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Medicina (Kaunas). 2012;48(1):48-56. Epub 2012 Feb 22.

Clinical and pathological findings of fatal 2009-2010 pandemic influenza A (H1N1) infection in Estonia.

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Anaesthesiology and Intensive Care Clinic, Tartu University Hospital, L. Puusepa 8, 51014 Tartu, Estonia.


The aim of this study was to analyze all deaths from A (H1N1) in Estonia during the 2009-2010 epidemic to find out the reasons of high mortality and optimize management strategies for future influenza epidemics.


A retrospective review of medical records, autopsy reports, and reassessment of autopsy slides of all fatal cases of proven A (H1N1) influenza in Estonia from October 2009 to May 2010 was carried out.


There were a total of 21 proven fatal cases (median age, 57 years); the population mortality rate of 1.56 per 100 000 inhabitants was one of the highest in the world. Altogether, 18 of the 21 patients had known risk factors for influenza, and 3 patients were previously healthy children. Three decedents had received antiviral treatment, and none had been immunized. There were 19 decedents autopsied, with viral pneumonia (58%) being the most frequent pathological finding; 40% had evidence of bacterial superinfection. In 4 cases, influenza was not clinically suspected and was diagnosed postmortem. Influenza was the primary cause of death in 15 decedents, while in 9 cases, comorbidities played a significant role in fatal outcome. In the remaining 4 cases, another illness was considered the primary cause of death with influenza as an accompanying factor.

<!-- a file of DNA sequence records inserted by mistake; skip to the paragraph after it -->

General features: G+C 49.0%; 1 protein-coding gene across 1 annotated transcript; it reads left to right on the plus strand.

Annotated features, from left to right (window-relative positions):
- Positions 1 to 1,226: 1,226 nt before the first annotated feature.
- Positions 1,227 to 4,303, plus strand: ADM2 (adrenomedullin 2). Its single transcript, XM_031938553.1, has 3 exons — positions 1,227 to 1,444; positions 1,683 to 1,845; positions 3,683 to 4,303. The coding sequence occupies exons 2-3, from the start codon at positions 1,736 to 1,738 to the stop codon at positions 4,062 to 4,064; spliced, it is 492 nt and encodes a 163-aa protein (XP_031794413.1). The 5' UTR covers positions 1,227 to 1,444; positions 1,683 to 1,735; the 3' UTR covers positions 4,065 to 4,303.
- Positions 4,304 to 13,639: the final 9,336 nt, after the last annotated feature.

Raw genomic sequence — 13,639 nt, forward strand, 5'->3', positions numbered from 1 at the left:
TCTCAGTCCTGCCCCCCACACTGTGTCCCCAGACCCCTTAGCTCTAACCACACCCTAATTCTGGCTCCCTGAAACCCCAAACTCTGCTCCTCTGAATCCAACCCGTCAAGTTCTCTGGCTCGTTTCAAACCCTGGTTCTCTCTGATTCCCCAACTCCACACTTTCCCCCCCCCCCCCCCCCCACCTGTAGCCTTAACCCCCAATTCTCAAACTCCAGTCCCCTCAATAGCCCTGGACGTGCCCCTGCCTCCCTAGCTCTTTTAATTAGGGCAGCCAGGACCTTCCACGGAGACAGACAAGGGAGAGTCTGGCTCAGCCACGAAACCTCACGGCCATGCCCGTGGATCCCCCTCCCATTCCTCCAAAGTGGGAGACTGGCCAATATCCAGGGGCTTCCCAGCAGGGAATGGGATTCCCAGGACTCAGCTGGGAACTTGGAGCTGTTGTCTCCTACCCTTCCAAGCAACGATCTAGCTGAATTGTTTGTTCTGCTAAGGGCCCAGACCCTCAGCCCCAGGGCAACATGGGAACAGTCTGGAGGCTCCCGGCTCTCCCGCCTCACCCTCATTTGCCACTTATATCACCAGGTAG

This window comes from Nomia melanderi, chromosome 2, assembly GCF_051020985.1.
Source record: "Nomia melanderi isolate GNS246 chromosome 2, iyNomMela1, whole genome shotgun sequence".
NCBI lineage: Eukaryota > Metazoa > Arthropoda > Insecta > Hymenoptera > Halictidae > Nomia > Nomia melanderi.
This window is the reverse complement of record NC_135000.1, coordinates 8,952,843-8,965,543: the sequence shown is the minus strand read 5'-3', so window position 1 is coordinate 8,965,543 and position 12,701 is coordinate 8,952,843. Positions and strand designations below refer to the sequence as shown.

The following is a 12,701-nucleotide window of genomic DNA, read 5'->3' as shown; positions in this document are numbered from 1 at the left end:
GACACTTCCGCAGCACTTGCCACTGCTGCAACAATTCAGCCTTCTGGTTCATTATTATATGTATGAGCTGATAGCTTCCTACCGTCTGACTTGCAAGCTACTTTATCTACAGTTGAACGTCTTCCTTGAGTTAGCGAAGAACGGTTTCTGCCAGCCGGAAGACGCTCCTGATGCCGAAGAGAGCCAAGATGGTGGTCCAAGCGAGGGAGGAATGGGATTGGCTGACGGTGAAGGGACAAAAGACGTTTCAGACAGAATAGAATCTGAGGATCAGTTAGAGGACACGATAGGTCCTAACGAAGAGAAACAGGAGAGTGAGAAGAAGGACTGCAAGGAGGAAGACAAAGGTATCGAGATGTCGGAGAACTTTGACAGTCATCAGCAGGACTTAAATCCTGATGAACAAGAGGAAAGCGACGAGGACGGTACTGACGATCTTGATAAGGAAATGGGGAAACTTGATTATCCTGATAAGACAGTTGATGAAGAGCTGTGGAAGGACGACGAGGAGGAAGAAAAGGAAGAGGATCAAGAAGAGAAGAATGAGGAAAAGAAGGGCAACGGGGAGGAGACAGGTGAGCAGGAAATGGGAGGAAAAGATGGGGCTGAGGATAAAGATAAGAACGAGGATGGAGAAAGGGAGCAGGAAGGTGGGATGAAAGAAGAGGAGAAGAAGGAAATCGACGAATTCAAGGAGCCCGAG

High autopsy rate and liberal postmortem PCR testing enables the detection of additional A (H1N1) influenza cases, yet it might lead to overestimation of the population mortality rates, especially in a small population with low number of events. Increased vaccine coverage, vigilant diagnosing including wide PCR testing, and early more liberal use of antiviral medications during the influenza A (H1N1) epidemic may hold the potential of lowering population mortality.

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